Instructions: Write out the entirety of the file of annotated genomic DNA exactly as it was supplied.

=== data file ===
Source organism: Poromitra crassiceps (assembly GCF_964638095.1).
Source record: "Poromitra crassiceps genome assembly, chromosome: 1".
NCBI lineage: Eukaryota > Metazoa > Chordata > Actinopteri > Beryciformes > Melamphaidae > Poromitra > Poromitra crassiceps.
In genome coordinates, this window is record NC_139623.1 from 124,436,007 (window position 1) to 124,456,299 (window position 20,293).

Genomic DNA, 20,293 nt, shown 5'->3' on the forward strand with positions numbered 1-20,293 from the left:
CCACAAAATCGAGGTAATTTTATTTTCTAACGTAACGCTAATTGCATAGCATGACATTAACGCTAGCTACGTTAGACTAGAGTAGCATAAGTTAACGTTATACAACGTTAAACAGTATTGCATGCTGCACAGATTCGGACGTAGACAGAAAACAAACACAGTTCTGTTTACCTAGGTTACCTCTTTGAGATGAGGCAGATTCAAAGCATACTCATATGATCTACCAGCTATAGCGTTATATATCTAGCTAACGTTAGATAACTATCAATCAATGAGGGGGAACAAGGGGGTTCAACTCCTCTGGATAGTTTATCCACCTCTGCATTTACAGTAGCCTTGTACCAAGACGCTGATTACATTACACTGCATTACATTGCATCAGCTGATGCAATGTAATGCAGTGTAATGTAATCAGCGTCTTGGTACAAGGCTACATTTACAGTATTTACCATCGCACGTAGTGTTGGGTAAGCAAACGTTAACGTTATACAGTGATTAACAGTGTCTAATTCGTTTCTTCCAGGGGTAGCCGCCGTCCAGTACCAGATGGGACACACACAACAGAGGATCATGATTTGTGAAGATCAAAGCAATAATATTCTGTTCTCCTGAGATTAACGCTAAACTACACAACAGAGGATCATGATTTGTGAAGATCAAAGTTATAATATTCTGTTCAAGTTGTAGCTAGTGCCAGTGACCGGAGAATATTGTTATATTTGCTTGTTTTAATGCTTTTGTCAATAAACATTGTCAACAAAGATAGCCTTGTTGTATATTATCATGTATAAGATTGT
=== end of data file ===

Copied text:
Source organism: Poromitra crassiceps (assembly GCF_964638095.1).
Source record: "Poromitra crassiceps genome assembly, chromosome: 1".
NCBI lineage: Eukaryota > Metazoa > Chordata > Actinopteri > Beryciformes > Melamphaidae > Poromitra > Poromitra crassiceps.
In genome coordinates, this window is record NC_139623.1 from 124,436,007 (window position 1) to 124,456,299 (window position 20,293).

Genomic DNA, 20,293 nt, shown 5'->3' on the forward strand with positions numbered 1-20,293 from the left:
CCACAAAATCGAGGTAATTTTATTTTCTAACGTAACGCTAATTGCATAGCATGACATTAACGCTAGCTACGTTAGACTAGAGTAGCATAAGTTAACGTTATACAACGTTAAACAGTATTGCATGCTGCACAGATTCGGACGTAGACAGAAAACAAACACAGTTCTGTTTACCTAGGTTACCTCTTTGAGATGAGGCAGATTCAAAGCATACTCATATGATCTACCAGCTATAGCGTTATATATCTAGCTAACGTTAGATAACTATCAATCAATGAGGGGGAACAAGGGGGTTCAACTCCTCTGGATAGTTTATCCACCTCTGCATTTACAGTAGCCTTGTACCAAGACGCTGATTACATTACACTGCATTACATTGCATCAGCTGATGCAATGTAATGCAGTGTAATGTAATCAGCGTCTTGGTACAAGGCTACATTTACAGTATTTACCATCGCACGTAGTGTTGGGTAAGCAAACGTTAACGTTATACAGTGATTAACAGTGTCTAATTCGTTTCTTCCAGGGGTAGCCGCCGTCCAGTACCAGATGGGACACACACAACAGAGGATCATGATTTGTGAAGATCAAAGCAATAATATTCTGTTCTCCTGAGATTAACGCTAAACTACACAACAGAGGATCATGATTTGTGAAGATCAAAGTTATAATATTCTGTTCAAGTTGTAGCTAGTGCCAGTGACCGGAGAATATTGTTATATTTGCTTGTTTTAATGCTTTTGTCAATAAACATTGTCAACAAAGATAGCCTTGTTGTATATTATCATGTATAAGATTGT